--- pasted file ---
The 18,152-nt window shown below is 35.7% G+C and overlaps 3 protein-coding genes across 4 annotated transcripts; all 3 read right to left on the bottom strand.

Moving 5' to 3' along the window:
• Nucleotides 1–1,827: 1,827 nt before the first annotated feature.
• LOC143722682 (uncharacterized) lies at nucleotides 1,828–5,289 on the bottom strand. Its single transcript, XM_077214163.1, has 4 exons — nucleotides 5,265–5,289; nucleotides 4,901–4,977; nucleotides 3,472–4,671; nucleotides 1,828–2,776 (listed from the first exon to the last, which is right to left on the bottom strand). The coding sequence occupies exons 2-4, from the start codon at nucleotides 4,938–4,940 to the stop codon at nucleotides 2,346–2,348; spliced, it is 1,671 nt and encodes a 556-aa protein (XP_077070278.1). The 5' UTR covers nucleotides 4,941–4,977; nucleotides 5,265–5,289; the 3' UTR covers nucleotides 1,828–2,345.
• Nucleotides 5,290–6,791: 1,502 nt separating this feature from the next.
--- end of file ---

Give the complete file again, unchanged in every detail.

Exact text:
The 18,152-nt window shown below is 35.7% G+C and overlaps 3 protein-coding genes across 4 annotated transcripts; all 3 read right to left on the bottom strand.

Moving 5' to 3' along the window:
• Nucleotides 1–1,827: 1,827 nt before the first annotated feature.
• LOC143722682 (uncharacterized) lies at nucleotides 1,828–5,289 on the bottom strand. Its single transcript, XM_077214163.1, has 4 exons — nucleotides 5,265–5,289; nucleotides 4,901–4,977; nucleotides 3,472–4,671; nucleotides 1,828–2,776 (listed from the first exon to the last, which is right to left on the bottom strand). The coding sequence occupies exons 2-4, from the start codon at nucleotides 4,938–4,940 to the stop codon at nucleotides 2,346–2,348; spliced, it is 1,671 nt and encodes a 556-aa protein (XP_077070278.1). The 5' UTR covers nucleotides 4,941–4,977; nucleotides 5,265–5,289; the 3' UTR covers nucleotides 1,828–2,345.
• Nucleotides 5,290–6,791: 1,502 nt separating this feature from the next.